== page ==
Peat moss and sphagnum moss are products from a class of bryophytes (mosses) called Sphagnopsida. Peat moss refers to the product gardeners purchase in bales or large bags for use as a soil amendment. Sphagnum moss is used primarily in crafts and packing. While peat moss and sphagnum moss come from the same plant, they represent different points in its life cycle.
Sphagnum moss grows in peatland bogs, a type of wetland with very little water flow. The cool climate and acidic, low-nutrient nature of the stagnant water are ideal conditions for the growth of sphagnum moss. Sphagnum moss plants live on the water's surface, collecting along the edges of the bog and spreading outward. As the floating plants die, the dead and decaying material forms a mat beneath the living plants. This mat is referred to as "peat." New moss plants continue to grow on top of the peat, continuing the cycle. In the United States there are 51 million acres of peat, distributed across 42 states. Some of the peatlands are thousands of years old.
The mat of decaying and dead plant matter, which is harvested and dried, is referred to as "peat," but also "peat moss" or "sphagnum peat moss." It has antiseptic properties and was used for dressing wounds in World War I. The Eskimos have used it to treat diaper rash. In Ireland, dried peat is burned as a fuel to heat homes. In the U.S. today, peat moss is employed as a soil additive and potting medium. It can absorb up to 20 times its weight in water and conditions the soil by adding air and allowing moisture to penetrate. With a pH of 4.0, sphagnum peat moss is useful for plants that like acidic soil. Peat is also used to manufacture the peat pots used for growing seedlings.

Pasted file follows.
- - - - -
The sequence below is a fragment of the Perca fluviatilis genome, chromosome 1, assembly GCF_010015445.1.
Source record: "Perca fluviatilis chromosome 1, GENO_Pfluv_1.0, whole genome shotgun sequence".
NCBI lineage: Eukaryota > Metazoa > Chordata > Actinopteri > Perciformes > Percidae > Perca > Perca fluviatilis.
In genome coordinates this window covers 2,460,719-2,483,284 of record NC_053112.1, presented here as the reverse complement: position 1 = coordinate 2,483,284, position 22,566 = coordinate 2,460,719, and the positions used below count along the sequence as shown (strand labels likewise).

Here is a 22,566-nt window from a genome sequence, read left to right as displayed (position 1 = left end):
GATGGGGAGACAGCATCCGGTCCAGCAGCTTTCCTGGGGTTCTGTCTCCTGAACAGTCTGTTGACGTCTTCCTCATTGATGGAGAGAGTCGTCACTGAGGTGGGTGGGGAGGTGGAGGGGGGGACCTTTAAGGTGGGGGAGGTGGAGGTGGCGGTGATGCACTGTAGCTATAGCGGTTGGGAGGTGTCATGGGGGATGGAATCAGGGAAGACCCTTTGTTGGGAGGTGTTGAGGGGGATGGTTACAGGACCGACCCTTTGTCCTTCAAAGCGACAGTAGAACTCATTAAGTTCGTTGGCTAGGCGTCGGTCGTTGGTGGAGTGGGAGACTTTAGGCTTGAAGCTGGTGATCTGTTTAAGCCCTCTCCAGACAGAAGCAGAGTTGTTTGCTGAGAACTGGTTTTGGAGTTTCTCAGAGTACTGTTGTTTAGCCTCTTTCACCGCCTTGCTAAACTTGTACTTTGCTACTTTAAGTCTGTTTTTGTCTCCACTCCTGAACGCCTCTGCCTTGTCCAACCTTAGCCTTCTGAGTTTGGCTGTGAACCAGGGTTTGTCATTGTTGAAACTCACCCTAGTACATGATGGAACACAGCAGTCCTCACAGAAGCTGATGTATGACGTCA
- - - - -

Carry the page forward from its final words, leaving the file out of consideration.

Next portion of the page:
The living plant that grows on top of the peat bog is dried and sold as "sphagnum moss." It is used in the craft and garden industries to line baskets and as a packing material in shipping bare-root plants. Sphagnum moss has been implicated in connection with a fungal disease called Sporothrix schenckii, which occurs when moss infected with the fungus comes in contact with an opening in the skin. Gardeners and others who work with sphagnum moss need to wear gloves and long sleeves when handling the product. Sphagnum peat moss, which is composed of dead and decaying matter, has not been found to harbor the fungus.
Controversy surrounds the harvesting of sphagnum peat moss. Debate centers on whether or not peat moss is a renewable resource. On one side of the issue, harvesting proponents point out that only a very small percentage of peatlands are being harvested. Since peat forms constantly in the bogs, they contend peat moss is, therefore, renewable. Opponents of sphagnum peat moss harvesting argue that peat moss can't be considered a renewable resource because the process of harvesting permanently changes peatland ecosystems. Because of this, harvesting opponents believe natural peat moss regeneration will not be possible.
- University of Illinois Extension: Soil Conditioners Are Explained; Sandra Mason
- University of Minnesota: Organic Matter, Peatlands, &amp; Soil Erosion -- Peatlands
- Iowa State University Extension: Sphagnum Peat Moss Improves Poor Soils
- Extension Garden Professors: A Sustainable Resource? Oh, for Peat's Sake!
- Cornell University Department of Horticulture: Using Organic Matter in the Garden
- Washington State University Puyallup Research and Extension Center: The Myth of Permanent Peatlands
- University of Massachusetts: Mosses
Sandra Corbitt-Sears has been self-employed as a writer, editor and webmaster for over 17 years. She has held positions as a university career counselor, employee assistance program counselor and department administrator. Corbitt-Sears earned a Bachelor of Arts degree in psychology from the University of Nebraska at Lincoln and a Master of Science degree in counseling and guidance from the University of Nebraska at Omaha.